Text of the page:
1. It is contended that the decree gives no remedy beyond the property ordered to be sold in default of payment within six months and that such 'payment was optional with the defendants. I am unable to accede to either of these contentions. The cases cited by the judge support his view that on the property being sold, and the proceeds being found to be insufficient, the decree-holder is entitled on application to a further decree under Section 90 of the Transfer of Property Act for recovery against the persons of, and by the sale of other properties belonging to, the judgment-debtors--provided the personal liability is not barred.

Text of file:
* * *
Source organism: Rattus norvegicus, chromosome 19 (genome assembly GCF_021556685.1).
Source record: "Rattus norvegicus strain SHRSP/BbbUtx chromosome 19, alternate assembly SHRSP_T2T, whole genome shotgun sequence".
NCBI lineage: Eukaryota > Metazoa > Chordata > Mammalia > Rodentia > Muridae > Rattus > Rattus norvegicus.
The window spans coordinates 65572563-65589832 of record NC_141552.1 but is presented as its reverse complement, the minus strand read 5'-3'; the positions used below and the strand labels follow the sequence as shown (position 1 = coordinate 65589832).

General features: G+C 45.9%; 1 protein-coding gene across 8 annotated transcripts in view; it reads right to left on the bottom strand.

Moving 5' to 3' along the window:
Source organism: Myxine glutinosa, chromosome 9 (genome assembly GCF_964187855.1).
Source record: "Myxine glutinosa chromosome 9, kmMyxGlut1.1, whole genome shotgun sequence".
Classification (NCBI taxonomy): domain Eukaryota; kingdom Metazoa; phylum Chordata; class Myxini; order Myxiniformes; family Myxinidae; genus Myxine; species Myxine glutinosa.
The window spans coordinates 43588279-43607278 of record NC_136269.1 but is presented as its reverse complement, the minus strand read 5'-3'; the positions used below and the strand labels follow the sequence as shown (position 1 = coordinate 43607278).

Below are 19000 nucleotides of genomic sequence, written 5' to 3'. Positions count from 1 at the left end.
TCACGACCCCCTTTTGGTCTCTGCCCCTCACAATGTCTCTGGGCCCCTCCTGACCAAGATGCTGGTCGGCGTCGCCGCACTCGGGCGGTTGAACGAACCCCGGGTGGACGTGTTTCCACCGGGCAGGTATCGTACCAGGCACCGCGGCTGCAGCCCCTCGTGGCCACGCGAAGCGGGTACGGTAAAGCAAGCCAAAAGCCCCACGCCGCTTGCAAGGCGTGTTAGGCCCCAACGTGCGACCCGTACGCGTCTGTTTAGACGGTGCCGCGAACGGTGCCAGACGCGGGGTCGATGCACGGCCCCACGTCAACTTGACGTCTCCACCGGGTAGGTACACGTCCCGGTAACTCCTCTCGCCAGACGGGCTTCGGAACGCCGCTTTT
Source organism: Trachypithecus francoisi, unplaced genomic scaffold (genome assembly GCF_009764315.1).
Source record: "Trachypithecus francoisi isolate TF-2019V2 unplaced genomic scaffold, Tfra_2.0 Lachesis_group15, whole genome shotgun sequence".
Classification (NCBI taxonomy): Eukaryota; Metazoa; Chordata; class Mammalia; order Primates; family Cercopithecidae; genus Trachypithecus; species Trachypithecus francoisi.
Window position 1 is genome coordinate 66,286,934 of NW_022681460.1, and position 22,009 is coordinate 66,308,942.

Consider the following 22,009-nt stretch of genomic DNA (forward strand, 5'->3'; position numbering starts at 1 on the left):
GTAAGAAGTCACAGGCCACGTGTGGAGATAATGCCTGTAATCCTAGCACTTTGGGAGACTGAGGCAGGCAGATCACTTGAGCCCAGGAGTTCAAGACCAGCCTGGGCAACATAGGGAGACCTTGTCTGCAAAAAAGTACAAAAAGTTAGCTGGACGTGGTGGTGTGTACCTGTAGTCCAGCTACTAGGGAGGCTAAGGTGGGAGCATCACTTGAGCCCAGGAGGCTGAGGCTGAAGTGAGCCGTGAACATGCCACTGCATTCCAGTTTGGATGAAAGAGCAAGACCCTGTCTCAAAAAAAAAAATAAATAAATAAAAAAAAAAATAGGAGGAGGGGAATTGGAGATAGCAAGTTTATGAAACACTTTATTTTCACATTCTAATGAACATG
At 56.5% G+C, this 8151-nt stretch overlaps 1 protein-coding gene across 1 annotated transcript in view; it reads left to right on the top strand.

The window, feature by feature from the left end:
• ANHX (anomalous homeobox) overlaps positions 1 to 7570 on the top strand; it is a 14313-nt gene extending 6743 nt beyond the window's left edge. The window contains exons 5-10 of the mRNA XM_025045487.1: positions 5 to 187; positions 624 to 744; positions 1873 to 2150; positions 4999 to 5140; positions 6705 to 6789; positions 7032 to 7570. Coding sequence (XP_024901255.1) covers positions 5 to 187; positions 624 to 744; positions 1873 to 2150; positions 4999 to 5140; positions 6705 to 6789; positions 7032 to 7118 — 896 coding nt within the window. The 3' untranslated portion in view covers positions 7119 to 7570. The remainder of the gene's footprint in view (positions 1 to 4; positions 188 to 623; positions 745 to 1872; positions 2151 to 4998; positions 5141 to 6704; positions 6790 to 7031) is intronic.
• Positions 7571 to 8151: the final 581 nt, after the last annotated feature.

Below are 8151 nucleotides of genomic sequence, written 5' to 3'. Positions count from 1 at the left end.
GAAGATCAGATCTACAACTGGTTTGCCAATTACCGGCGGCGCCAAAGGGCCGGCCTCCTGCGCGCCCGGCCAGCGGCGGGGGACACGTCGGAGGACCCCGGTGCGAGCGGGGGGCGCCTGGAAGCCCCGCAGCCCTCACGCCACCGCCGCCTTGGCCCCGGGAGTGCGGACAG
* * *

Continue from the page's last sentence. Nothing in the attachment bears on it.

2. It is next contended that in the present case, the personal liability is time-barred, itthe period of limitation is calculated from the date of the original cause of action to the date of the application under Section 90. But, in my opinion, the question is whether the personal remedy was barred when the suit was brought In the present case it was admittedly not barred then.
3. In Ammanna v. Gurumurti I.L.R. (1892) M. 64 the personal remedy was barred when the suit was brought. Hence the remark by Mr. Justice Muthusawmy Aiyar (at p. 66) that the direction to pay in six months as given in that decree was ' not to fix a personal liability for the debt, but to enable the defendants to save their right of redemption.
4. This appeal fails, therefore, and is dismissed with costs.